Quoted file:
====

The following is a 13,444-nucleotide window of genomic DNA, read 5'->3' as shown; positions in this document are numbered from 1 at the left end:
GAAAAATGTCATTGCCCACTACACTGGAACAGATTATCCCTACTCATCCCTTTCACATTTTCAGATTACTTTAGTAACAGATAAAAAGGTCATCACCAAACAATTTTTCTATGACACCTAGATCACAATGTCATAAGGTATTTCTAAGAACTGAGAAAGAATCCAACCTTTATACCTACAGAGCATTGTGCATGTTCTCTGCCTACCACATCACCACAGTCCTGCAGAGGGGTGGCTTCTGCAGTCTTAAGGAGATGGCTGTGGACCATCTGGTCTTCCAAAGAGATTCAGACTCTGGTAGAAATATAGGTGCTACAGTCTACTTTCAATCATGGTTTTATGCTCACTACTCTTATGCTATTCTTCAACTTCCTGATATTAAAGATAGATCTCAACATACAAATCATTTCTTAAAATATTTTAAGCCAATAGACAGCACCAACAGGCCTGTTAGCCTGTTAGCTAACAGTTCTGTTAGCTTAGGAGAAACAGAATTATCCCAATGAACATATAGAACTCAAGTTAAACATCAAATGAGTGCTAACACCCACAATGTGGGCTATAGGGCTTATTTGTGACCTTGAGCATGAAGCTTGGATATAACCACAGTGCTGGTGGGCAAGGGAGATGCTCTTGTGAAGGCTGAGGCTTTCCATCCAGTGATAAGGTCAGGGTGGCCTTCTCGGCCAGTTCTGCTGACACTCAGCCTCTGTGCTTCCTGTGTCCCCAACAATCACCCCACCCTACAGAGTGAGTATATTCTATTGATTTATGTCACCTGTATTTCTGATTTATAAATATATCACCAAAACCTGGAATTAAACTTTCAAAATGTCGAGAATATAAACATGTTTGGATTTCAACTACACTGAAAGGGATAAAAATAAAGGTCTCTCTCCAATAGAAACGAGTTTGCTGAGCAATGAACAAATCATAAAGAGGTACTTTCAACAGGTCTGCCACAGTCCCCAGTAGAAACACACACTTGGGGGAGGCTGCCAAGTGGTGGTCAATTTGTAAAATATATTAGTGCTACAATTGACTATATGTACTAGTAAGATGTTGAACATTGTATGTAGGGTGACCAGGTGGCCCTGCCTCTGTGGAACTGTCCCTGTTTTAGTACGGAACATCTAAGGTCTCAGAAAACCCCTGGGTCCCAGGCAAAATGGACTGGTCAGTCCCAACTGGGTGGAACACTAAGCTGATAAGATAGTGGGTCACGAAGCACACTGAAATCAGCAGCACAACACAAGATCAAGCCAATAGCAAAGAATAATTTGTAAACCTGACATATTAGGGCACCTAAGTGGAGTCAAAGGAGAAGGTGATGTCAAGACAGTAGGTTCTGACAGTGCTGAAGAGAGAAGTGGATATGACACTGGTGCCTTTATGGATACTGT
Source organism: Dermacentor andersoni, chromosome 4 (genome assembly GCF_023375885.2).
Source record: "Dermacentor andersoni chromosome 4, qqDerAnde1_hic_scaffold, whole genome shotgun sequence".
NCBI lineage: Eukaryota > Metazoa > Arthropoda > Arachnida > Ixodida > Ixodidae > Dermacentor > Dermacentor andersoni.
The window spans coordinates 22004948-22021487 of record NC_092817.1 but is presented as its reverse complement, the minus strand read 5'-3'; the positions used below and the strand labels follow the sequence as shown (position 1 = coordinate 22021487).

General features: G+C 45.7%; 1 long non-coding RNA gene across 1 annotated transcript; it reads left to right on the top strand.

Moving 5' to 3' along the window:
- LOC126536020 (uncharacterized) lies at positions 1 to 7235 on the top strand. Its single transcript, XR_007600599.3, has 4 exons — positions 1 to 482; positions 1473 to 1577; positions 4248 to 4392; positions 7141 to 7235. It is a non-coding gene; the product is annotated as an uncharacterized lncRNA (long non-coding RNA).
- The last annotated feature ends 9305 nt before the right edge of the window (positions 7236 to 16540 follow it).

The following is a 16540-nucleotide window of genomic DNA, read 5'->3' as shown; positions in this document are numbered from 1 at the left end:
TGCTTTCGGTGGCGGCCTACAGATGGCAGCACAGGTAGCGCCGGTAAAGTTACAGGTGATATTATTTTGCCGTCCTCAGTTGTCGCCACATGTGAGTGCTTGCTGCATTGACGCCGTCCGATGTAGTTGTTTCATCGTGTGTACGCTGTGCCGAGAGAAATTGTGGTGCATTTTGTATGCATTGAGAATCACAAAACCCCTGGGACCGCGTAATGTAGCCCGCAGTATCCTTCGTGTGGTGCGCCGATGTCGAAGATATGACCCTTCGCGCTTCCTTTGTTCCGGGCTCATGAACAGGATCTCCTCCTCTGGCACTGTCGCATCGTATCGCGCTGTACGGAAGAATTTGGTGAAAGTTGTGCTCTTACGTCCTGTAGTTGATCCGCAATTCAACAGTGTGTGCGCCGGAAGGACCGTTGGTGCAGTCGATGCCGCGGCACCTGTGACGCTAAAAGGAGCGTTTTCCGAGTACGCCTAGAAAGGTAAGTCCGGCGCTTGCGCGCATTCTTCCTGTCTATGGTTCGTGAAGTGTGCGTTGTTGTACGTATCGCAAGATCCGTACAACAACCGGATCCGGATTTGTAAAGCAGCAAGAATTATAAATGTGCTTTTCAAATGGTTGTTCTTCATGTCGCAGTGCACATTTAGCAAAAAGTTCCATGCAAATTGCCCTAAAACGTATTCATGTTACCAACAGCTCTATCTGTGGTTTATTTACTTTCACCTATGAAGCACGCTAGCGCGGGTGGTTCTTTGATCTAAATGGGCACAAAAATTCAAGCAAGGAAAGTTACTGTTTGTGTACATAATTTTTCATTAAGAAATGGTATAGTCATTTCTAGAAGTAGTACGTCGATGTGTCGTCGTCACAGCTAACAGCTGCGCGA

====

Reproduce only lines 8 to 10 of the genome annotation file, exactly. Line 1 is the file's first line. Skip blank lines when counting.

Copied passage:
Moving 5' to 3' along the window:
- LOC126536020 (uncharacterized) lies at positions 1 to 7235 on the top strand. Its single transcript, XR_007600599.3, has 4 exons — positions 1 to 482; positions 1473 to 1577; positions 4248 to 4392; positions 7141 to 7235. It is a non-coding gene; the product is annotated as an uncharacterized lncRNA (long non-coding RNA).
- The last annotated feature ends 9305 nt before the right edge of the window (positions 7236 to 16540 follow it).